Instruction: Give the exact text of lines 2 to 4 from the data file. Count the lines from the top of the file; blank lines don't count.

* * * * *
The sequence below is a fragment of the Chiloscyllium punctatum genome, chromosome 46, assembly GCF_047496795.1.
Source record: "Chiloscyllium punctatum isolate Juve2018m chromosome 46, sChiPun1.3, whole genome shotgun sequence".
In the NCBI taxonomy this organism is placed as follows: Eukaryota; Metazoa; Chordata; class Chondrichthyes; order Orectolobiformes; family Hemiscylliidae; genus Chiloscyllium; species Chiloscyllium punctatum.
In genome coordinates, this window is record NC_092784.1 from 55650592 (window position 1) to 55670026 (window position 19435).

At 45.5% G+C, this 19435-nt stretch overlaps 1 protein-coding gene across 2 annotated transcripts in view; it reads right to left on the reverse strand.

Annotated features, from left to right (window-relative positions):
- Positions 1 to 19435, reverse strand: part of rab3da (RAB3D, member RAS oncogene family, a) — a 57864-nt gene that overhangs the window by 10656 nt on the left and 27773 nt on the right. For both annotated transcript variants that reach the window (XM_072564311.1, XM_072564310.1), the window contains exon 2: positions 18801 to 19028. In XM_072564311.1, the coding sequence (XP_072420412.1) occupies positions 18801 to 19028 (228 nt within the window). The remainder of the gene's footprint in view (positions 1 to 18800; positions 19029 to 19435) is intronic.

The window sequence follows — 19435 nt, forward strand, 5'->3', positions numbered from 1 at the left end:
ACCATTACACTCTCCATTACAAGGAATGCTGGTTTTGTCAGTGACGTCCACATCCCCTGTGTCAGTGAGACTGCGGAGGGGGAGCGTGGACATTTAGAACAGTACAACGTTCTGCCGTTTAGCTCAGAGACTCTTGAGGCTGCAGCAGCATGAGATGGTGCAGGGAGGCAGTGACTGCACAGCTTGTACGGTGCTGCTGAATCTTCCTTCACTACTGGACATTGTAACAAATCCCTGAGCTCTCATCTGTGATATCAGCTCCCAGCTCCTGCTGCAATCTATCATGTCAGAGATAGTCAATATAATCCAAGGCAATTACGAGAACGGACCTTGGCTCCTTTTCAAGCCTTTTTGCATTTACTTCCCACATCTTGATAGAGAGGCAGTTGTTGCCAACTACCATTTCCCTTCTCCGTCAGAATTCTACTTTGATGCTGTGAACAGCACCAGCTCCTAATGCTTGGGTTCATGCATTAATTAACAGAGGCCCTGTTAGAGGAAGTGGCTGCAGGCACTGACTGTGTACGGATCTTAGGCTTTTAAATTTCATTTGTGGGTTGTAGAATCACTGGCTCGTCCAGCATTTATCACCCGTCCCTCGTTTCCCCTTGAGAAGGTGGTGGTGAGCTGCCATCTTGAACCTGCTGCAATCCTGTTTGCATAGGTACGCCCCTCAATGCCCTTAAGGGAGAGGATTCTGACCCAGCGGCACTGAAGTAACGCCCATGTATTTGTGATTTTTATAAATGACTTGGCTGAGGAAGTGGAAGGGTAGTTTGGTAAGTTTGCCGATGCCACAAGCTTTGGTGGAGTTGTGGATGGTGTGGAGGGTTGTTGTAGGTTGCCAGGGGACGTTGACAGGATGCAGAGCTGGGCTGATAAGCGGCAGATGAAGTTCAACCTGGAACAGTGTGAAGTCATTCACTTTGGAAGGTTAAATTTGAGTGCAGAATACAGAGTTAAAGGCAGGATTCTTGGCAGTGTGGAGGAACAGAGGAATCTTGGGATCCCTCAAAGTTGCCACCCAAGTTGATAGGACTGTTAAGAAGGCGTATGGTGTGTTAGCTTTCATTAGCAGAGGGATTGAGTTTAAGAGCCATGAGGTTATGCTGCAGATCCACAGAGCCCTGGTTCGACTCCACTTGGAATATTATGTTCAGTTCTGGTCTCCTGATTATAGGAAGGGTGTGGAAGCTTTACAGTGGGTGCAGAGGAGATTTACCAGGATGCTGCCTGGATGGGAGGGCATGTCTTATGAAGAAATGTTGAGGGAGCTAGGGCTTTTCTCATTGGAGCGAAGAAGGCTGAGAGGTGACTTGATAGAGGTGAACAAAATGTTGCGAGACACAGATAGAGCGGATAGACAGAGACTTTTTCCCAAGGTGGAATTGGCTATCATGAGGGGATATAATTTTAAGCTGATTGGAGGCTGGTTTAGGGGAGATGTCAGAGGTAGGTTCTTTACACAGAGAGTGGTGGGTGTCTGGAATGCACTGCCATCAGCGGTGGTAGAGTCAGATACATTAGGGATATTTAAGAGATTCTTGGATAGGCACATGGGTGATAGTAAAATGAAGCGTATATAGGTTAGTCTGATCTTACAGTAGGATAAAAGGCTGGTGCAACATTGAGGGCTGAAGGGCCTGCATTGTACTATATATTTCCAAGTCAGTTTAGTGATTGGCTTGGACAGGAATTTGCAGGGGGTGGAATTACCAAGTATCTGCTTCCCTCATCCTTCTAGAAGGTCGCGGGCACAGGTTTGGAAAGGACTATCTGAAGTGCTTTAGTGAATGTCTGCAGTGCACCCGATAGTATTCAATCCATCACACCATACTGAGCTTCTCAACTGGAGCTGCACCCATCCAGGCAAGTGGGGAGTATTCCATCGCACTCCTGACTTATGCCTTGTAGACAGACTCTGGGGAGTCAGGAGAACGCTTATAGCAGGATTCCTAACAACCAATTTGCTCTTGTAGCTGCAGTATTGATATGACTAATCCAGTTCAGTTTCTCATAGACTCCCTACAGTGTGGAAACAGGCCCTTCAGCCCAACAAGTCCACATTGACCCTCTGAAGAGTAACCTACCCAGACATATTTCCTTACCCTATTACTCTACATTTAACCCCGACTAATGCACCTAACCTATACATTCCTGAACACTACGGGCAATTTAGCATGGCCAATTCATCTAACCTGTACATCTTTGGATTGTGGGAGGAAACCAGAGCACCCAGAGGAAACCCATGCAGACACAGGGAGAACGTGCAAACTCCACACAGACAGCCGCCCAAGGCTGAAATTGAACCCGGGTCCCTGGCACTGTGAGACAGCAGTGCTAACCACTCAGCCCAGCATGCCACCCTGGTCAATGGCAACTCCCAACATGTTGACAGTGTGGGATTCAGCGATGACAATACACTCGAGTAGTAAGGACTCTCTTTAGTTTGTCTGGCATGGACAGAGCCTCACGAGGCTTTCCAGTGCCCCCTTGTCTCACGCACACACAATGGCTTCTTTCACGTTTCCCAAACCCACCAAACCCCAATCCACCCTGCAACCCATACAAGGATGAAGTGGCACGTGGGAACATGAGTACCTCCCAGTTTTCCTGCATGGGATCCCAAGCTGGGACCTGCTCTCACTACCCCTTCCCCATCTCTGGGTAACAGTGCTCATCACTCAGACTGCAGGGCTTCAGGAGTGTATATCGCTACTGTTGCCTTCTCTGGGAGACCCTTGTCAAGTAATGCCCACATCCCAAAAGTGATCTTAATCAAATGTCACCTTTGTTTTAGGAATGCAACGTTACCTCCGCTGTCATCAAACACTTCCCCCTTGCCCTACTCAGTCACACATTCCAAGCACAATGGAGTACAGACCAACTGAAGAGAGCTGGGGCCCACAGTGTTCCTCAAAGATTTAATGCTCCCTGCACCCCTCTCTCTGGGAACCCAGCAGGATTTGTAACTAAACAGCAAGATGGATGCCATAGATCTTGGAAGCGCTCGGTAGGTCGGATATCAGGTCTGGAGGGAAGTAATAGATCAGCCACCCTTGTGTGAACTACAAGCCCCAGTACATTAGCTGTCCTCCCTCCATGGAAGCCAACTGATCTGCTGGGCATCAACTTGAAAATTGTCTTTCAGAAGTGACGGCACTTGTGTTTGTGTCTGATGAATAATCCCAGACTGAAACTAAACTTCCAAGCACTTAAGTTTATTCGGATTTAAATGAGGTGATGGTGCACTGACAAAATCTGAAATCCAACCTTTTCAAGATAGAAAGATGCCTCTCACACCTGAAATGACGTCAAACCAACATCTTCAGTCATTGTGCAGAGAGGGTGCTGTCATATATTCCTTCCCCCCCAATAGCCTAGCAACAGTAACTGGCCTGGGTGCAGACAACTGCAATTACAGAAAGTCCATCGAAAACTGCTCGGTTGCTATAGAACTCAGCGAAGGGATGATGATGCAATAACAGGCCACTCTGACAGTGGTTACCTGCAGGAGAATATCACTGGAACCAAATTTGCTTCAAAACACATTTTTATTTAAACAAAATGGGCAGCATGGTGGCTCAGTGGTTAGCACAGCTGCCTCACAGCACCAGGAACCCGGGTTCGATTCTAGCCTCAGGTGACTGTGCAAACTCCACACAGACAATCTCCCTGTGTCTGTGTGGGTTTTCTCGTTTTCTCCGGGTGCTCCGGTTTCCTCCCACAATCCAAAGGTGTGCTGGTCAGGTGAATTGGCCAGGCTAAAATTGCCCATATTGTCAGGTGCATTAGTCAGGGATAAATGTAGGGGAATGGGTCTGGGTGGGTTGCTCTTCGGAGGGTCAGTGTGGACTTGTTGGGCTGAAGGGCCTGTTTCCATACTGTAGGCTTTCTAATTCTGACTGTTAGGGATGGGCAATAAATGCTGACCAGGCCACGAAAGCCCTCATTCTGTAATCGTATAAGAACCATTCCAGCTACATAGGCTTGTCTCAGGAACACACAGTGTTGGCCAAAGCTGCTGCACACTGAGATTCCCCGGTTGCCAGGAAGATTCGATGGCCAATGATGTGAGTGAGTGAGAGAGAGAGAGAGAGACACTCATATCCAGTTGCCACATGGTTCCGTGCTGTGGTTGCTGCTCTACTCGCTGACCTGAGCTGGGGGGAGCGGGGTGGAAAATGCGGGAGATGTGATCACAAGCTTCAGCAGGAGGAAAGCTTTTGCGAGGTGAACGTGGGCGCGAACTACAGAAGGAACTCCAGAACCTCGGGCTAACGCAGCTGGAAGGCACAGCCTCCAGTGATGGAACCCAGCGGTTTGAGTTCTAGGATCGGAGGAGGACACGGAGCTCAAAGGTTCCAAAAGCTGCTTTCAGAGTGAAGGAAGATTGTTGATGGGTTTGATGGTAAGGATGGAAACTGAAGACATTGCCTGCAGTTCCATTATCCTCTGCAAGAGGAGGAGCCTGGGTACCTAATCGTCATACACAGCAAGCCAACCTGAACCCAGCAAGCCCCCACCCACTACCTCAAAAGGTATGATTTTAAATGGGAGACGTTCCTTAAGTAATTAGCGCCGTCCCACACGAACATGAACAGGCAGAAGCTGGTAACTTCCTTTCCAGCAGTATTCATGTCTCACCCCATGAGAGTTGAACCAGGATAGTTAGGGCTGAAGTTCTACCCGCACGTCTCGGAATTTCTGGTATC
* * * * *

Source record: "Chiloscyllium punctatum isolate Juve2018m chromosome 46, sChiPun1.3, whole genome shotgun sequence".
In the NCBI taxonomy this organism is placed as follows: Eukaryota; Metazoa; Chordata; class Chondrichthyes; order Orectolobiformes; family Hemiscylliidae; genus Chiloscyllium; species Chiloscyllium punctatum.
In genome coordinates, this window is record NC_092784.1 from 55650592 (window position 1) to 55670026 (window position 19435).